Found the car that’s right for you? Now it’s time to get down to brass tacks and organise an inspection. Unless you’re a car mechanic, it’s usually best to get a professional to inspect the car for you - they’ll know how to identify problems and provide an accurate report on the condition of the car.
Buying a used car carries some risks and booking an inspection can help mitigate some of them.
A good car inspection should take a close look at:
- engine function
- interior condition
- evidence of accident damage
- exterior and underbody condition
- car history.
When booking yours, make sure they use qualified mechanics, and that the inspection includes a road test to check things like brake function and engine noise.
You might also require a road worthy certificate prior to registering your car (often referred to as a ‘pink slip’). The requirements in each State and Territory differ so make sure you check your local requirements. This will generally be explained on each of the Transport department websites.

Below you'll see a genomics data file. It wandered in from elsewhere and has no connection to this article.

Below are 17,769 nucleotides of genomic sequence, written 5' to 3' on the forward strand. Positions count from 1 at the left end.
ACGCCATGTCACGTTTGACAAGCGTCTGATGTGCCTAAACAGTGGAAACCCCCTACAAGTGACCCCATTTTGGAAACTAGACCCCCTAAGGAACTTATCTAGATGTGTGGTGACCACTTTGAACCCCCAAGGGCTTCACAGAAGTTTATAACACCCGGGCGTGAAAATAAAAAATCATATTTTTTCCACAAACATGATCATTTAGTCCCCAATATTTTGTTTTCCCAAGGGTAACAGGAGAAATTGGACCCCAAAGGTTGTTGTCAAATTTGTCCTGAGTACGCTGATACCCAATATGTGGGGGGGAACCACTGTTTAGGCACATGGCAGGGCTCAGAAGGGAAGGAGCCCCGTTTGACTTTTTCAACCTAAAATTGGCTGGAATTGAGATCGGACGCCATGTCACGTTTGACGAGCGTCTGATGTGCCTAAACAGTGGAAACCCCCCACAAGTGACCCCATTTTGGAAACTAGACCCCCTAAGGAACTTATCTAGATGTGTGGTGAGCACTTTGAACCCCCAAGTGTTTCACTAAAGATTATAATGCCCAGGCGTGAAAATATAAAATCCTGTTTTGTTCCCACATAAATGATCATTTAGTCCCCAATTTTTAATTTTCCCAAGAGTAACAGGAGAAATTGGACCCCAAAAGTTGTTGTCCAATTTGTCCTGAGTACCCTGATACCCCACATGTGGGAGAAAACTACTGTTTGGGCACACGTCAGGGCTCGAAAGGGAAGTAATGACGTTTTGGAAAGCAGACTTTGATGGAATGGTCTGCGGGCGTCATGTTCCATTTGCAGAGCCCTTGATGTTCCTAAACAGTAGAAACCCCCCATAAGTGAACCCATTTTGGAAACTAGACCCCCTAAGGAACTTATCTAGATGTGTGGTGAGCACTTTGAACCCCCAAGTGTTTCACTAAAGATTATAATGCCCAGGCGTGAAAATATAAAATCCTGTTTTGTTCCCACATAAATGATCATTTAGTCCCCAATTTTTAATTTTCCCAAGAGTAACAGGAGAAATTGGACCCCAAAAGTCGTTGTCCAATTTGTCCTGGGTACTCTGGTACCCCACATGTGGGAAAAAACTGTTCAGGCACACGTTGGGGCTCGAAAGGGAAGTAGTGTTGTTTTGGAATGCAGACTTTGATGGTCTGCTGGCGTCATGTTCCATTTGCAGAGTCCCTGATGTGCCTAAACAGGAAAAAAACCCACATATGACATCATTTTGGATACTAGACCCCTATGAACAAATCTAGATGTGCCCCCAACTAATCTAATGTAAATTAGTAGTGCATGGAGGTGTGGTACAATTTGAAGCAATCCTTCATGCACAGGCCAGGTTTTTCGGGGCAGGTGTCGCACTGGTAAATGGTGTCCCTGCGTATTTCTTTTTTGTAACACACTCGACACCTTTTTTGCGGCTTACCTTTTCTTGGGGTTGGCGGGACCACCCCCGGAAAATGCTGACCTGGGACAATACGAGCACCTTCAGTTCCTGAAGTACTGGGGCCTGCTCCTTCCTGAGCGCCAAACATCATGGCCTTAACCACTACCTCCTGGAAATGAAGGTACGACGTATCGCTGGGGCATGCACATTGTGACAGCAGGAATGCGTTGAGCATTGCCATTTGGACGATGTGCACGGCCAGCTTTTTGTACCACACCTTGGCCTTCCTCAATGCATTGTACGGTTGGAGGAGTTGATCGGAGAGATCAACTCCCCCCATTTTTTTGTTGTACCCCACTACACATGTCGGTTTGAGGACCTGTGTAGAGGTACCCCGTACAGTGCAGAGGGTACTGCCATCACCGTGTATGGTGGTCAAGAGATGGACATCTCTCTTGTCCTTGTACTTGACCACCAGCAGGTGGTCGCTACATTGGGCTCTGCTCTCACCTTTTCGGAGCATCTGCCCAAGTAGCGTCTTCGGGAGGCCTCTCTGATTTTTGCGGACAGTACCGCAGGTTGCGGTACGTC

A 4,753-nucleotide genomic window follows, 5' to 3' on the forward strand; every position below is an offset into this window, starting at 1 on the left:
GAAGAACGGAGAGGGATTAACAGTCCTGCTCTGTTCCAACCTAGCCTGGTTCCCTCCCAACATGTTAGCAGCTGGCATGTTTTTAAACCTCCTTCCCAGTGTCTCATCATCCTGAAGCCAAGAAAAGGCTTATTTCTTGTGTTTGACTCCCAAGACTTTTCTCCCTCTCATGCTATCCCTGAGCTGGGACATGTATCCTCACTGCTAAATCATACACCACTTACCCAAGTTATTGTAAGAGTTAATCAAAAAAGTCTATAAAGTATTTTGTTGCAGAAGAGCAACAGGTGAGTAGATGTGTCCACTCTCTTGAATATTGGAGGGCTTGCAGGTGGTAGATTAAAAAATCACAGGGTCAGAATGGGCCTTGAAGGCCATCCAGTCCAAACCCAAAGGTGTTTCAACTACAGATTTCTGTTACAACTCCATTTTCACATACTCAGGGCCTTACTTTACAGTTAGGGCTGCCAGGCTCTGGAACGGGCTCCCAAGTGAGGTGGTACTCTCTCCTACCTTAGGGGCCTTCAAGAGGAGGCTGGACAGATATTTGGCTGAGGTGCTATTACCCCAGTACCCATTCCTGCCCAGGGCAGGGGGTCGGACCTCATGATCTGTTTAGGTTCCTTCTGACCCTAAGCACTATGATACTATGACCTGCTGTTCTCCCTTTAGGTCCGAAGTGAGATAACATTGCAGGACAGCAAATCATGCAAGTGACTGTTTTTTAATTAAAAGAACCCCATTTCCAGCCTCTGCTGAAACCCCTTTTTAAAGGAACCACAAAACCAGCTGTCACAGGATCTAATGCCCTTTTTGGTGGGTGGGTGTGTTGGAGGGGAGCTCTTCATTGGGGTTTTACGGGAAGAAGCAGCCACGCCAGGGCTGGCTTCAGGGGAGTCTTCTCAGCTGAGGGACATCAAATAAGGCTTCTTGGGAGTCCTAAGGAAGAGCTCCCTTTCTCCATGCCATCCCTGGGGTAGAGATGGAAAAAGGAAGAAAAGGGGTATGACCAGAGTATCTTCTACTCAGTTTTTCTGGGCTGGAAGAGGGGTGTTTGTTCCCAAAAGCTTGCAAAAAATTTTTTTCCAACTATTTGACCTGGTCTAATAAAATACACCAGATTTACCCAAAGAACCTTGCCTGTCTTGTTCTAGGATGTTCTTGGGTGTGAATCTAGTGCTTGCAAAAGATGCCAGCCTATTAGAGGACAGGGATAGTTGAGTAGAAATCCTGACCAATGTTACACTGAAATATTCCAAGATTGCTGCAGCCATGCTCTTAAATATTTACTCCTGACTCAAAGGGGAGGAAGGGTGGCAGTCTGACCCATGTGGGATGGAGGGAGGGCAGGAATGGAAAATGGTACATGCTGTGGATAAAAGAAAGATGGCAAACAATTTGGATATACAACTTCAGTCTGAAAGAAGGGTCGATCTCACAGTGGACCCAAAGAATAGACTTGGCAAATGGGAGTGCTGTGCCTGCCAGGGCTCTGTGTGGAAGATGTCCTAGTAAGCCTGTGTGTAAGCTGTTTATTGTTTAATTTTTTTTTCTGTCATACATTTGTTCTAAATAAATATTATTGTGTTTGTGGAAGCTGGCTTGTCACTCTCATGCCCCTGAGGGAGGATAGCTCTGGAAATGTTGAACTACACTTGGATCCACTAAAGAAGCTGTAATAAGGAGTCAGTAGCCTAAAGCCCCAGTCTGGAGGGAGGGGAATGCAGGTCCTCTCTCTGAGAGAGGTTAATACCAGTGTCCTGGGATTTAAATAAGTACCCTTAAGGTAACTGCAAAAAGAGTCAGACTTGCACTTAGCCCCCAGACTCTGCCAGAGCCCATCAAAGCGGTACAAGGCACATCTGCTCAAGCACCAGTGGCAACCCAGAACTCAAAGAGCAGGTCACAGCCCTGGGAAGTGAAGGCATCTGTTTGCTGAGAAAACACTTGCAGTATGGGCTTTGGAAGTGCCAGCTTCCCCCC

As well as checking the roadworthiness of the car, it’s also important to check whether there might outstanding finance on the car.
There’s an easy way to check if your chosen car has any finance, by doing a search of the Australian Personal Property Securities Register. At only $2, it’s a cheap way to make sure that you don’t find yourself lumbered with debts that could see your car repossessed.
A PPSR search will tell you if the car you're about to buy has a security interest recorded against it. A security interest means the car could have money owing on it and could be repossessed from you even though you've paid for it.
4. Go for a test drive
If you’re happy with the car inspection, it’s time to arrange a test drive with the owner - this is your chance to double check the vehicle. During your test drive, here’s a checklist of items you could check, depending on the car’s functions:
- Turning the air conditioner and radio on to check they work.
- Checking if the transmission shifts smoothly.
- Testing the brakes and listening for engine noise.
- Trying window wipers, indicators and all other switches.
- Connecting to the stereo Bluetooth.
- Listening for knocks and rattles while driving.
- Watching out for bad smells in the car, or stains on interior fabrics.